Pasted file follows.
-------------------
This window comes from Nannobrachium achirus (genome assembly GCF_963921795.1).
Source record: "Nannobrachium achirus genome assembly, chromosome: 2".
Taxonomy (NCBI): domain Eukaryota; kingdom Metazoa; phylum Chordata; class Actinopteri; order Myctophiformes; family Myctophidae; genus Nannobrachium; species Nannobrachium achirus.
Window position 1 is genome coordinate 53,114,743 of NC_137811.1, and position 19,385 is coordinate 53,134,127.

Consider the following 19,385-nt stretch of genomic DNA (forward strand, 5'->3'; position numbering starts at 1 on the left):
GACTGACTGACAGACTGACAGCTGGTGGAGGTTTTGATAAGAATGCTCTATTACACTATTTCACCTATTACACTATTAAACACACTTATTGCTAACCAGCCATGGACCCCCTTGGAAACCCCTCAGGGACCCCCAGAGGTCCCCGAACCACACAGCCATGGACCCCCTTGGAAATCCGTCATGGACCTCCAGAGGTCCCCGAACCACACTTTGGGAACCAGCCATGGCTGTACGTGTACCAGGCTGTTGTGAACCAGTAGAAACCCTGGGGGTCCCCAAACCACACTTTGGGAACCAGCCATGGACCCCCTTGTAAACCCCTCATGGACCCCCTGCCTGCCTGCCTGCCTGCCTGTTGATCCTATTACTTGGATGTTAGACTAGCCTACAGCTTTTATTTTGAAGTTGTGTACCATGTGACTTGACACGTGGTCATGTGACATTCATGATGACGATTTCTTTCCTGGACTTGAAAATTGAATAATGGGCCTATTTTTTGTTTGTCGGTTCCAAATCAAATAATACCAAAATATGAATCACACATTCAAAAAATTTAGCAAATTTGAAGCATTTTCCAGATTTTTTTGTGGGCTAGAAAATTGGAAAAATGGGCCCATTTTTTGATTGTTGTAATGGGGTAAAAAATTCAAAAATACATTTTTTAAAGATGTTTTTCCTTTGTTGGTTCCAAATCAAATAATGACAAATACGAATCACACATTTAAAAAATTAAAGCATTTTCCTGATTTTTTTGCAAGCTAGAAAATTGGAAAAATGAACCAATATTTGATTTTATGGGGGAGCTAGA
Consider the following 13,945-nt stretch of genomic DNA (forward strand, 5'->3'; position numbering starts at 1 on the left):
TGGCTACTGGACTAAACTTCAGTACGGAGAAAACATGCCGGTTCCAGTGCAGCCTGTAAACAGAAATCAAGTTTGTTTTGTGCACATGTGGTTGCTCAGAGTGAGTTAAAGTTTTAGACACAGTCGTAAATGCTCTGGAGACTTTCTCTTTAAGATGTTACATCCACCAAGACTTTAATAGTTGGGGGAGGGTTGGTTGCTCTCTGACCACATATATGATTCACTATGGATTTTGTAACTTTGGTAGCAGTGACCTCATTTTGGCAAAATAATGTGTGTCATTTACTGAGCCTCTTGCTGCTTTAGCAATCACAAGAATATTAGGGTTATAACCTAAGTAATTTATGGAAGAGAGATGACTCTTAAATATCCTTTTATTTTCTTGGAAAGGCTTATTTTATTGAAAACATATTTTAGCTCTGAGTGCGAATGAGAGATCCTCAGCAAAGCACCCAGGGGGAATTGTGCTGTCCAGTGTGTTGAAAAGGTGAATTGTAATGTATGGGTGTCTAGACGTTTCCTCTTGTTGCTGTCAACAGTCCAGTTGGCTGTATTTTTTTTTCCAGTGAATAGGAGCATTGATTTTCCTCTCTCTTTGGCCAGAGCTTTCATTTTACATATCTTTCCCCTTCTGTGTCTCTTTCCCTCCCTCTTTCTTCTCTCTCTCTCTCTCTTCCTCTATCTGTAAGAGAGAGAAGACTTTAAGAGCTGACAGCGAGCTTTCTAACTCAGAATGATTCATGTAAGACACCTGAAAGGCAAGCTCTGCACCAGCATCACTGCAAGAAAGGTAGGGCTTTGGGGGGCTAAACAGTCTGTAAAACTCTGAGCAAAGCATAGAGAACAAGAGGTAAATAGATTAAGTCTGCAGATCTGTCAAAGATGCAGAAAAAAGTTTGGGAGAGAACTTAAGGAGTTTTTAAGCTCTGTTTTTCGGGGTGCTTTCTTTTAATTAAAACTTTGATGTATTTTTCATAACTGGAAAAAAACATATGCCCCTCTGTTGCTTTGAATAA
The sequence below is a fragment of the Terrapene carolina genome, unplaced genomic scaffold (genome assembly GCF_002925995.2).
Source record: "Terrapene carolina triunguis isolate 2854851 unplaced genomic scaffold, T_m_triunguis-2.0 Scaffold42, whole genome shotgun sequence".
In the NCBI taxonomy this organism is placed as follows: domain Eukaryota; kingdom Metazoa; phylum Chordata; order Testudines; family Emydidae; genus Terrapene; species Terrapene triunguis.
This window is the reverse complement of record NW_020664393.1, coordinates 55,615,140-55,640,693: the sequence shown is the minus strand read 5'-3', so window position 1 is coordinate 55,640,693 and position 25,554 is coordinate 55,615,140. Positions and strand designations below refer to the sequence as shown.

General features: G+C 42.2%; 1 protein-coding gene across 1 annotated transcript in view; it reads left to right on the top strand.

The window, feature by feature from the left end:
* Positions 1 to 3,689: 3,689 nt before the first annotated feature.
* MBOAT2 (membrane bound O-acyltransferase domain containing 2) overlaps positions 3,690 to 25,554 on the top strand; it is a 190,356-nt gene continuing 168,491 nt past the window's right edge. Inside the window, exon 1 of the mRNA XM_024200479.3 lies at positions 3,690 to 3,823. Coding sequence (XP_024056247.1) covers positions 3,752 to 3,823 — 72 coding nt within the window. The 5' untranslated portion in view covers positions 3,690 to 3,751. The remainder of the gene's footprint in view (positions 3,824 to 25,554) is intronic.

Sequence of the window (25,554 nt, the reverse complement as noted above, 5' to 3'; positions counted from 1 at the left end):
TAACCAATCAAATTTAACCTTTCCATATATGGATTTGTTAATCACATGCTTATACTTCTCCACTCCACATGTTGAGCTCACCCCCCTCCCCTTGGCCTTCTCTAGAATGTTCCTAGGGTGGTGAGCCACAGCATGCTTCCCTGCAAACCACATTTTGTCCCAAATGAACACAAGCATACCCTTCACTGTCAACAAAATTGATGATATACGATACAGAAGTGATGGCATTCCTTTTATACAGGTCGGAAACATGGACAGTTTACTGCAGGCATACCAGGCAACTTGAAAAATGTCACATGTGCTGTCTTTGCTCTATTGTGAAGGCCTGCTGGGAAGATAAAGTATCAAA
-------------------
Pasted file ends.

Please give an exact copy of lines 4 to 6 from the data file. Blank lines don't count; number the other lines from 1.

Window position 1 is genome coordinate 53,114,743 of NC_137811.1, and position 19,385 is coordinate 53,134,127.

Consider the following 19,385-nt stretch of genomic DNA (forward strand, 5'->3'; position numbering starts at 1 on the left):
GACTGACTGACAGACTGACAGCTGGTGGAGGTTTTGATAAGAATGCTCTATTACACTATTTCACCTATTACACTATTAAACACACTTATTGCTAACCAGCCATGGACCCCCTTGGAAACCCCTCAGGGACCCCCAGAGGTCCCCGAACCACACAGCCATGGACCCCCTTGGAAATCCGTCATGGACCTCCAGAGGTCCCCGAACCACACTTTGGGAACCAGCCATGGCTGTACGTGTACCAGGCTGTTGTGAACCAGTAGAAACCCTGGGGGTCCCCAAACCACACTTTGGGAACCAGCCATGGACCCCCTTGTAAACCCCTCATGGACCCCCTGCCTGCCTGCCTGCCTGCCTGTTGATCCTATTACTTGGATGTTAGACTAGCCTACAGCTTTTATTTTGAAGTTGTGTACCATGTGACTTGACACGTGGTCATGTGACATTCATGATGACGATTTCTTTCCTGGACTTGAAAATTGAATAATGGGCCTATTTTTTGTTTGTCGGTTCCAAATCAAATAATACCAAAATATGAATCACACATTCAAAAAATTTAGCAAATTTGAAGCATTTTCCAGATTTTTTTGTGGGCTAGAAAATTGGAAAAATGGGCCCATTTTTTGATTGTTGTAATGGGGTAAAAAATTCAAAAATACATTTTTTAAAGATGTTTTTCCTTTGTTGGTTCCAAATCAAATAATGACAAATACGAATCACACATTTAAAAAATTAAAGCATTTTCCTGATTTTTTTGCAAGCTAGAAAATTGGAAAAATGAACCAATATTTGATTTTATGGGGGAGCTAGA